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Elon Musk Wants to Hack Your Brain

How will the FDA manage that?

In July, Elon Musk made a highly anticipated announcement about his secretive brain-computer interface company, Neuralink. The big reveal: a new set of thin electrodes in “threads” and a “sewing machine for the brain” designed to implant the electrodes through small holes in the skull. Musk envisions using brain-computer interfaces, or BCIs, to control smartphones—imagine using an app or typing a text message without moving your fingers—but technologies like Neuralink’s could also become groundbreaking tools for medicine and surgery.

The company laid out plans to test its tech in humans with authorization from the Food and Drug Administration next year. Musk is certainly known for pushing aggressive deadlines for his technologies, but this rushed timeline may signal that he might not really understand the complexity of the FDA process. And it’s not just Musk who is getting into this space. Facebookjust announced that it wants to create mind-reading technology to control virtual reality, while Braintree founder Bryan Johnson’s BCI company Kernel explicitly aims to advance human cognition. A sector trying to “move fast and break things” might not have the patience to comply with FDA regulations. Instead, the clash between the FDA’s legal lag and an overzealous BCI industry could lead to real patient harm and damage the agency’s ability to oversee cutting-edge technologies.

In the past, our limited understanding of the brain’s electrical system has made managing neurological disease and trauma difficult. But utilizing the power of artificial intelligence, BCIs could potentially diagnose and treat complex neurological conditions. If BCI technology works as hoped, it could grant patients with motor impairments the chance to walk, stimulate breakthroughs in treating mental illness, or reverse degenerative brain diseases such as Parkinson’s. “Revolutionary” would be an understatement.

On the other hand, using BCIs in patients or ostensibly healthy people could pose some serious concerns. Inserting objects into the brain, even via a harmless-sounding “sewing machine,” creates obvious safety issues like damaging neural tissue or causing an immune reaction or infection in the brain. BCIs also raise privacy and security issues because of their digital component. Who will get to collect and use the data created by patients’ brains? How will BCIs be protected from cyberattacks? Will they be available only to the wealthy? Might patients become dependent on companies who implant them?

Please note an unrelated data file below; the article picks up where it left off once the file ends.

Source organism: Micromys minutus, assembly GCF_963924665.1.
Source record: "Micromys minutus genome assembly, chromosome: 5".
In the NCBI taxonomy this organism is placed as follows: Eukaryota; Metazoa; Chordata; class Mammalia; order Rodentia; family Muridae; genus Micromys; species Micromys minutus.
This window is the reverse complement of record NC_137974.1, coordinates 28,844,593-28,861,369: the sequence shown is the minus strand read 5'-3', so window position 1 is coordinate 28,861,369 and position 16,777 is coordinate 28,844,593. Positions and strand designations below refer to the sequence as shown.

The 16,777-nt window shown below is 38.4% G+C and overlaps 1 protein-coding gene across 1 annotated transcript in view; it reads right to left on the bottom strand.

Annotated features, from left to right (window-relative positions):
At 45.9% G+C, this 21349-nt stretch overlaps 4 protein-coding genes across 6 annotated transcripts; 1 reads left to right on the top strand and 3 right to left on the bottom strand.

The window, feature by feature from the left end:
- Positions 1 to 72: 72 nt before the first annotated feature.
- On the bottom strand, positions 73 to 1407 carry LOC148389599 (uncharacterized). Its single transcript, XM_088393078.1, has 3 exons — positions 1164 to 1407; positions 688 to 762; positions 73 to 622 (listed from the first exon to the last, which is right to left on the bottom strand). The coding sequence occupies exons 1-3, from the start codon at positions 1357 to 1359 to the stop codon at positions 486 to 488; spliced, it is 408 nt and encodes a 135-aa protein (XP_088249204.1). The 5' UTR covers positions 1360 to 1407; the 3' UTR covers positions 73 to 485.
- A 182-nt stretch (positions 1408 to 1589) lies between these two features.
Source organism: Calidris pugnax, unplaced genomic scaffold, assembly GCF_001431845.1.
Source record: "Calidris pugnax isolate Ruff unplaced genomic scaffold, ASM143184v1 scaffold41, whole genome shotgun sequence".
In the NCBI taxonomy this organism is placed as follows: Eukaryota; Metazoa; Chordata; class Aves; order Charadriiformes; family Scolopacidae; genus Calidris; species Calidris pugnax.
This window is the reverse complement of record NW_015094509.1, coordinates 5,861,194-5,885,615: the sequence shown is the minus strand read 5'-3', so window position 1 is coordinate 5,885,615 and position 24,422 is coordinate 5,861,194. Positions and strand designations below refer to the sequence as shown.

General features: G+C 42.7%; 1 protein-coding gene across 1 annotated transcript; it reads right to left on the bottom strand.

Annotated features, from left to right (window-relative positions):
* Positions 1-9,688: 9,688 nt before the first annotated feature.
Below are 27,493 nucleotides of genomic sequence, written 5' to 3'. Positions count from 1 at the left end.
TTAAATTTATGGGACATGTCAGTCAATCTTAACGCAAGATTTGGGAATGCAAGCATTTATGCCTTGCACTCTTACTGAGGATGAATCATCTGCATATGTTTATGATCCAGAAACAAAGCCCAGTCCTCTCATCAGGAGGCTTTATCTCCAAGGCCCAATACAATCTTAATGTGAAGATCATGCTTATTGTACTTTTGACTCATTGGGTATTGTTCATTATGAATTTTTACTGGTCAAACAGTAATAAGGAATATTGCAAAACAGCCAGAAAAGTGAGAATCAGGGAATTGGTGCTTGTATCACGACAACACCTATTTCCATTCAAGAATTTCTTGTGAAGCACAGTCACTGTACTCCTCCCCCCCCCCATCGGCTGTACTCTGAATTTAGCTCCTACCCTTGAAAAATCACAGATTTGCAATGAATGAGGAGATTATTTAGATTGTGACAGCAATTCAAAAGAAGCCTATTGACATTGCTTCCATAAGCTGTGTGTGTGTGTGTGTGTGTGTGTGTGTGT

Unanswered questions about which FDA rules would apply to BCI software and whether developers are protected from lawsuits (as other implantable device developers are) could push BCI companies to develop their devices in places U.S. rules and lawsuits cannot reach—and where fewer protections might be available for test subjects. Medical tourism, safety and consent concerns, data protection, and access for only the wealthy could quickly follow.

With Neuralink and other BCI companies pressing forward, the time has come for both regulators to take the technology seriously and industry to place patient protection at the center of innovation. Rather than uncontrollably accelerate innovation, the BCI industry will need to make a good faith effort to work with device regulators to protect patients. In turn, the FDA may need to pursue more flexible programs for speedy, yet safe innovation. Failure to compromise could instead lead to patient harm or exploitation under the guise of progress.

Future Tense is a partnership of SlateNew America, and Arizona State University that examines emerging technologies, public policy, and society.

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